Wilkinson Blender Architecture - Design Bureau

Wilkinson Blender Architecture

Monday, July 26th, 2010

How does architectural firm Wilkinson Blender design outdoor escapes for city dwellers?

By using the project space in any and every way they can—even if it means the alley. In an urban jungle like Chicago where folks are constantly on the go, having a relaxing urban oasis to escape the madness has become somewhat of a rarity. So in response, design duo Michael Wilkinson and Richard Blender of Wilkinson Blender Architecture have mastered the art of designing green city getaways, and do it by capturing every square inch of usable space in a project. Incorporating the outdoors into their designs is a natural step for Wilkinson, a self-professed “hobbyist gardener” who, when surveying a piece of property, loves thinking about possible plant materials, as well as the architectural space.

“On city lots, we don’t just think about the parameters of the building,” says Wilkinson. “We think about it from street to alley.” They tend to find that their approach to landscapes is heavily defined by their urban location. To wit: In one Chicago backyard project, the team rebuilt a two-car garage to hold just one vehicle, and then turned the other side of the space into a covered area that stretched out to the alley, instantly extending the backyard—and the childrens’ play space—for this family’s city home. “Michael designs spaces [that are] really open,” says Luca Lanzetta of Ernestomeda Kitchens. “It’s all about the convivial lifestyle.”

We do design work, but we’re also out in the community. We’re interested in the public realm and the urban spaces of the city.

Another green getaway Wilkinson Blender recently completed is Chicago’s Felger Park. Keeping the wide age range of the park-goers in mind, Wilkinson attacked the pro bono project architecturally via stratified layers of activity: isolating paths, play areas and tree buffers, which were then layered on top of each other to create a park with integrated, yet separate activities. “We do design work, but we’re also out in the community. We’re interested in the public realm and the urban spaces of the city,” says Wilkinson.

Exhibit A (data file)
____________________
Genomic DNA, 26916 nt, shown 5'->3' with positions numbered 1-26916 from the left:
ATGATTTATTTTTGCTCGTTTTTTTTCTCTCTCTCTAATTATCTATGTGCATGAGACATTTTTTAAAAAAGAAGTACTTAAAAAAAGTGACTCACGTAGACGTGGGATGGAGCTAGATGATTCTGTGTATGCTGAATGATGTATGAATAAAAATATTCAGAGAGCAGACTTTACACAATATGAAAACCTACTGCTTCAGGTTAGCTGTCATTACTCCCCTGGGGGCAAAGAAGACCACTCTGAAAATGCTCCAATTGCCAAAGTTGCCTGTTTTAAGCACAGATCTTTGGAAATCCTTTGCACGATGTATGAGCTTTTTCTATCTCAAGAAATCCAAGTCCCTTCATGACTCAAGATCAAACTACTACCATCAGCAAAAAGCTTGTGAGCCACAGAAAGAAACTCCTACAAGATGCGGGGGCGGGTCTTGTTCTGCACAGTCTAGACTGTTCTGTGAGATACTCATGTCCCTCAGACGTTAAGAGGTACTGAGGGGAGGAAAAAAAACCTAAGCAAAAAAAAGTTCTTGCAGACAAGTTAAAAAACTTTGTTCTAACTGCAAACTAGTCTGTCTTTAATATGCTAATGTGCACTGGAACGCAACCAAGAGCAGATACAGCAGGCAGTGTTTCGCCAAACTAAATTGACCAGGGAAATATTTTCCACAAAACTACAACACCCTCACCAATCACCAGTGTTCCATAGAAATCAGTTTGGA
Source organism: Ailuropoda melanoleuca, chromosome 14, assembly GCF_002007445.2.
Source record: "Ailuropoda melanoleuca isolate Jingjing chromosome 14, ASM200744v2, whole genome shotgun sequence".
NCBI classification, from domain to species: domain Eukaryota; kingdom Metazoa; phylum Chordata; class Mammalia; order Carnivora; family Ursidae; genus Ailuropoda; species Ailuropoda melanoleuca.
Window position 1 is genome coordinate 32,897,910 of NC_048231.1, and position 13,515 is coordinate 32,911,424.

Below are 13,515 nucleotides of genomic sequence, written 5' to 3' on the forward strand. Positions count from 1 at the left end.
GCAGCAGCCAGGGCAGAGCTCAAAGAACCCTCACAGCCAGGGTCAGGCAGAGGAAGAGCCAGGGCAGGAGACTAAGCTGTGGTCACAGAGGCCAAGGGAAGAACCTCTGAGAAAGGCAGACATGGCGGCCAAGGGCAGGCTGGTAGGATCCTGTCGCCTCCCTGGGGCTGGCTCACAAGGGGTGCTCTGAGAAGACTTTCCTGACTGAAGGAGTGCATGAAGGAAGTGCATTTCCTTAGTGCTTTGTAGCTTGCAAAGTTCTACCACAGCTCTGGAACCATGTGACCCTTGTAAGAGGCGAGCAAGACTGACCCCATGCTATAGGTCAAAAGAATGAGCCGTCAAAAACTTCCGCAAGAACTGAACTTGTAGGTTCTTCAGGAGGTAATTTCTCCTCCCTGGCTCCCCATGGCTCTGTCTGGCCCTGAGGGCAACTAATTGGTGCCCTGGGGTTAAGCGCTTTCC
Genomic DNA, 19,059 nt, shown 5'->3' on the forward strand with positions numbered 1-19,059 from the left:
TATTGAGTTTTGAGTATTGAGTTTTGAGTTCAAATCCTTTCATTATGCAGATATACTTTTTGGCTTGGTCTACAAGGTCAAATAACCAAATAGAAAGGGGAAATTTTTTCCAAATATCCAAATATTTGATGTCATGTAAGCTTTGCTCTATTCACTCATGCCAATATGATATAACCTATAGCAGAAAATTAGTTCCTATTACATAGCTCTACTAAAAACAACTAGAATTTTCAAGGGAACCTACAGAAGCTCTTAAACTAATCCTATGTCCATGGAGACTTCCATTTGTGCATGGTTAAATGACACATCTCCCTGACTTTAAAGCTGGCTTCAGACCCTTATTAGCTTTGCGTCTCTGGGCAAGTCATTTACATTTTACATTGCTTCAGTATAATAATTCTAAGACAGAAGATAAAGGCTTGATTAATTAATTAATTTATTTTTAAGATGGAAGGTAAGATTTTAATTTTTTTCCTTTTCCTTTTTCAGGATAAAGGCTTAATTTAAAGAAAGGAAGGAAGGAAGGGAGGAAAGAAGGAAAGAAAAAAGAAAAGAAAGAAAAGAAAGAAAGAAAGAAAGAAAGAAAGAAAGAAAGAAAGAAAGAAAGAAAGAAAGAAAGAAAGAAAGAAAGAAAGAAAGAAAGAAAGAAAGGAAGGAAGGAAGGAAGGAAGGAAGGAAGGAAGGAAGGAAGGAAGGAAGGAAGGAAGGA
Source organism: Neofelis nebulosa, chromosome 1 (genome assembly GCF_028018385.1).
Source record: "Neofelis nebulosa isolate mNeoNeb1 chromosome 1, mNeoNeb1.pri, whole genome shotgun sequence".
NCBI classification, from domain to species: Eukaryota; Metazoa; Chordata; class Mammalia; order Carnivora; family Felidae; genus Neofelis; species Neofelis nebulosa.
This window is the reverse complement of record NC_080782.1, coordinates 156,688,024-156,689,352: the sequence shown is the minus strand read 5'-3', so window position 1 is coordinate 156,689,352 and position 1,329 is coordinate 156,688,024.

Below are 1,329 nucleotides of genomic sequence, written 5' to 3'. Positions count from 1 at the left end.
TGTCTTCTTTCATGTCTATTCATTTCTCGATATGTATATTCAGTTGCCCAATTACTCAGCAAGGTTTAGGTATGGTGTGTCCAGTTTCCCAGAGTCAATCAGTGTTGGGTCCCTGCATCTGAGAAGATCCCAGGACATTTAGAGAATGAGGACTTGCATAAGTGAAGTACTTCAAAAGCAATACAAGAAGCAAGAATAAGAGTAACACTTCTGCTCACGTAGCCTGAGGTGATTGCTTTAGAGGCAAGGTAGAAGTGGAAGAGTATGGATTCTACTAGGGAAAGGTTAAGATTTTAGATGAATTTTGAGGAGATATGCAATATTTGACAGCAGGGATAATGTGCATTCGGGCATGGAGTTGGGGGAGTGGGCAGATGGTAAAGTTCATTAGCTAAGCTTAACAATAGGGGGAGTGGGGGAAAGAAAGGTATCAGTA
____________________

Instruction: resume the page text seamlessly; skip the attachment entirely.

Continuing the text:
Outside of outdoor spaces, this duo is also known for the bold use of eco-friendly elements in their craft. They received the first residential LEED certification in Illinois; only the eighth in the country to date. “The building industry is responsible for the problems we’re facing now,” says Wilkinson. “So we feel a need to be responsible with our buildings, our energy, our resources.” In response to the booming green initiative in building, Wilkinson Blender has created rooftop gardens, installed vertical axis wind turbines, used soy-based insulation and put down a terrazzo floor made from recycled beer bottles in a variety of green residential projects. And in one Bucktown building, they took the old wood from the roof and reused it as the landing for the stairs, essentially turning the steps into carbon storage.

And whether the team is designing an urban retreat in the form of an alleyway backyard or a lush community park space, Wilkinson and Blender make sure they never lose sight of one thing: collaboration. “They’re really open to talking about your ideas,” says Mark Kane of Softer Lite window company, who has worked with Wilkinson Blender on three separate projects. Wilkinson says it’s a constant process of collaboration with both their clients and their sub-contractors, with whom he approaches using a team mentality. “When we do residences, we get close to the clients, and the more we get to know about their life, we use it as clues to influence the design.” A tactic that seems to be working in the creation of their lush, functional city landscapes.

By Molly Each

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